I’m curious about the choice to summarize the letter instead of quoting it. Filtering it through the narrator’s sensibility keeps our attention on her curiosity, her voyeurism.

Maybe the key to this story is the main character’s confession that she was the first to find the body. She’s trying to become closer to the director, or at least to trade one secret for another, but the director’s madness forms a barrier between them. Or it could be more reticence than madness.

When the main character tells the staff one of the director’s secrets, I wonder how much she’s motivated by “hoping that they might take pity on her” and how much by the very human need to share what she knows.

Semicolon watch: I noticed many semicolons here, every one of them connecting two independent clauses. The narrator is literate and reflective, so semicolons suit her.

Short story: “Some of Us Had Been Threatening Our Friend Colby”

“Some of Us Had Been Threatening Our Friend Colby,” by Donald Barthelme

Appeared in the New Yorker, May 26th, 1973 (subscribers can read here); collected in Amateurs (Farrar, 1976), and in Forty Stories (G. P. Putnam’s Sons, 1987), and in a collection of the same title (Penguin Books, 2011); read online here and here; also read on Miette’s Bedtime Story Podcast

1,634 words—I would have guessed much shorter

I enjoy Barthelme’s occasional rambling absurdity. “It didn’t rain, the event was well attended, and we didn’t run out of Scotch, or anything.” That “or anything” is good. The last line, with that mention of gratitude, is wonderful.

Note that all the characters seem to be adults, since one of them “runs a car-and-truck-rental business” and the others seem to drink Scotch and know a lot about event planning. They’re all men.

Satire? I dunno, maybe, maybe not. I notice the characters live in a country where the death penalty has been abolished.

Movie: Vertigo

Vertigo, written by Alec Coppel, Samuel Taylor, and possibly Maxwell Anderson, based on a French novel by Pierre Boileau and Thomas Narcejac, directed by Alfred Hitchcock, starring Jimmy Stewart and Kim Novak

Released by Paramount in 1958

128 minutes

I love the theme of fakeness, irreality, that pervades this movie.

  1. Scottie falls in love with a woman who’s haunted by a ghost, and perhaps he’s as in love with her hauntedness as with her.
  2. She dies. Now we have two ghosts, two irreal presences.
  3. Behind Scottie’s back, we learn that the woman he knew as Madeleine was an impersonator, and was faking the haunting as well, and faked her death.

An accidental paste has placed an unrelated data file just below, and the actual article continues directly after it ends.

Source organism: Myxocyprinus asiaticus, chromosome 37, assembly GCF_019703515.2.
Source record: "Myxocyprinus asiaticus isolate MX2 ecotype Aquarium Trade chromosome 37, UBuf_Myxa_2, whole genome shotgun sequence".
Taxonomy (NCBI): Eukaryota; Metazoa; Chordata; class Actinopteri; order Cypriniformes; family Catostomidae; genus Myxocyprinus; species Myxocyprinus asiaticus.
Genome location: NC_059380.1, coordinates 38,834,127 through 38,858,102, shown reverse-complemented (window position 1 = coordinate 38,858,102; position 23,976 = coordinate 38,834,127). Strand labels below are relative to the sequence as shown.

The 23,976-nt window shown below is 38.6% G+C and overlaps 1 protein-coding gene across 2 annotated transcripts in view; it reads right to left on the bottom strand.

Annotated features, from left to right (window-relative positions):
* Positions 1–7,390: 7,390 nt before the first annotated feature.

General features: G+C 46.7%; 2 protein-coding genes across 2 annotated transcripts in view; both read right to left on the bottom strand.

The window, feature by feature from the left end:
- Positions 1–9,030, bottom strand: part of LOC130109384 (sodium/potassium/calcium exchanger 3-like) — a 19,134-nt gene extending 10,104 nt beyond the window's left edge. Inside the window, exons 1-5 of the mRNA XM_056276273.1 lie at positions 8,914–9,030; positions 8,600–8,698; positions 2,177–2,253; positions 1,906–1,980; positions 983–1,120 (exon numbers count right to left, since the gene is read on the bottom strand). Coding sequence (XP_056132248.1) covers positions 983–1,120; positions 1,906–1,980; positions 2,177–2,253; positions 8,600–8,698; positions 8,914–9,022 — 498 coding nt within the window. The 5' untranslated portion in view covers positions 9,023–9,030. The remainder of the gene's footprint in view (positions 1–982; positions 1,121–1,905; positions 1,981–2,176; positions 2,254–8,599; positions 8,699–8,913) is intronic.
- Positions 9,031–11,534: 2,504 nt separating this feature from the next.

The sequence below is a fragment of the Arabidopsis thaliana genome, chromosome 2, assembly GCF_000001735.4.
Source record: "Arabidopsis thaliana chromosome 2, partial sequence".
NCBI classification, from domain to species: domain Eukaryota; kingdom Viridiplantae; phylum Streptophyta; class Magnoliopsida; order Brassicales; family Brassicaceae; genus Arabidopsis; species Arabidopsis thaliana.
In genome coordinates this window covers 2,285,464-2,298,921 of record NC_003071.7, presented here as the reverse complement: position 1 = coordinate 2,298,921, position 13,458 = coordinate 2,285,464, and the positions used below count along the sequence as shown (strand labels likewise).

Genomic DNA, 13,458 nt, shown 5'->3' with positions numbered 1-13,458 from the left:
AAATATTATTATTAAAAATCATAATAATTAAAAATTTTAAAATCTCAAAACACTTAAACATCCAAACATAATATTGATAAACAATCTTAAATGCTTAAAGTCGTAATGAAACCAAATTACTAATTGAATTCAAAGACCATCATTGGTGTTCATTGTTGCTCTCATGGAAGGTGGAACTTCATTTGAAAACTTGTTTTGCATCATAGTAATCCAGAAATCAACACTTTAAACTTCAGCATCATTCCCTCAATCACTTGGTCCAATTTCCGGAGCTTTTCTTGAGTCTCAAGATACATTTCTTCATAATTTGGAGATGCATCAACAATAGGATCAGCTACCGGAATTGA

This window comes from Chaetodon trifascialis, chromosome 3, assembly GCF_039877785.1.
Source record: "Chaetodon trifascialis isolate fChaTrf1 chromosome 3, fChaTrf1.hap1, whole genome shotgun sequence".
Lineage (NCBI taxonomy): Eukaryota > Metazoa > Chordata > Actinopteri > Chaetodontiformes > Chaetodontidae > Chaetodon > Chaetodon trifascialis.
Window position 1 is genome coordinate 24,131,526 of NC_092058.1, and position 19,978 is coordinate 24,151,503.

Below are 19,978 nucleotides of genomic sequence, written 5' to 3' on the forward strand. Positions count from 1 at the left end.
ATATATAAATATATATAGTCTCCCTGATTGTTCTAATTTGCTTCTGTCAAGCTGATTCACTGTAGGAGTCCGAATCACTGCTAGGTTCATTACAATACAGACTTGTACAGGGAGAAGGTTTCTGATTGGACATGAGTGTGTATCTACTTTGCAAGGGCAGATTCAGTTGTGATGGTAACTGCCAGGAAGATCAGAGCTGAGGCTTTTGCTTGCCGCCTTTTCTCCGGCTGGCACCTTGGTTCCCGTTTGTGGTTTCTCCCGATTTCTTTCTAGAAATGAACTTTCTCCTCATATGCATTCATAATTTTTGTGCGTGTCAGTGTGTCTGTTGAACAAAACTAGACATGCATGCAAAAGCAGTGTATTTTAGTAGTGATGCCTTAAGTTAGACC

4. When Scottie meets his “real” lover, the prosaic Judy, he tries to make her over into the twice-fake woman he loved before. He doesn’t know she’s genuinely haunted this time, haunted by her role in a murder and by their past love affair.

The scene of Judy’s transformation into “Madeleine” is lit by a ghostly underwatery light emanating from the neon sign of the cheap hotel where Judy lives: reality transfigured into dream. When they kiss, Scottie finds himself back in the mission stable with its fake horse and carriage.

And Scottie is deeply in love with this illusion. Even when Judy admits everything, he rejects the “real” love she offers him: “It’s too late. There’s no bringing her back.” Judy “really” loves him, but he never “really” loved her—or perhaps he’s only able to love her at the very end, when, having no illusions left, they kiss once more. If so, it’s too late.


Today I saw this on Twitter:

The thing is, I think it can be both. Vertigo does seem to be confessional on Hitchcock’s part—he bullied, controlled, and costumed his lead actresses the way Scottie bullies, controls, and costumes Judy—and it also punishes Scottie for his masculine brutality.

Of course, Judy is punished too, and much more harshly; she dies for her (perhaps not even willing?) complicity in Gavin Elster’s plot. But note that starting with the scene where she writes a letter, she’s the star of the film, because she and the audience both know something Scottie doesn’t. We see Scottie’s monomaniacal cruelty through her eyes. Both, both, both.

I don’t mean to imply that Hitchcock attained any true self-awareness or felt remorse; a few years later he made Tippi Hedren submit to having live birds thrown at her, and (I just learned) sexually assaulted her to boot.

But he produced a magnificent critique of himself even without true self-awareness. I feel like this is the case with other artists too. Manhattan ends with the baby-voiced teenager calling the Woody Allen character on his bullshit and attempting to spread her wings. Brief Interviews with Hideous Men dwells obsessively on the ways misogyny makes men “hideous.” Maybe there’s no earnest attempt here at criticism of male entitlement—maybe what looks like criticism is merely self-loathing. But we can interpret them however we want. We can use them however we want. They can instruct us, despite their creators’ limitations.

Hitchcock, at least, is dead. His entitlement and cruelty are safely tucked away in characters like Gavin and Scottie.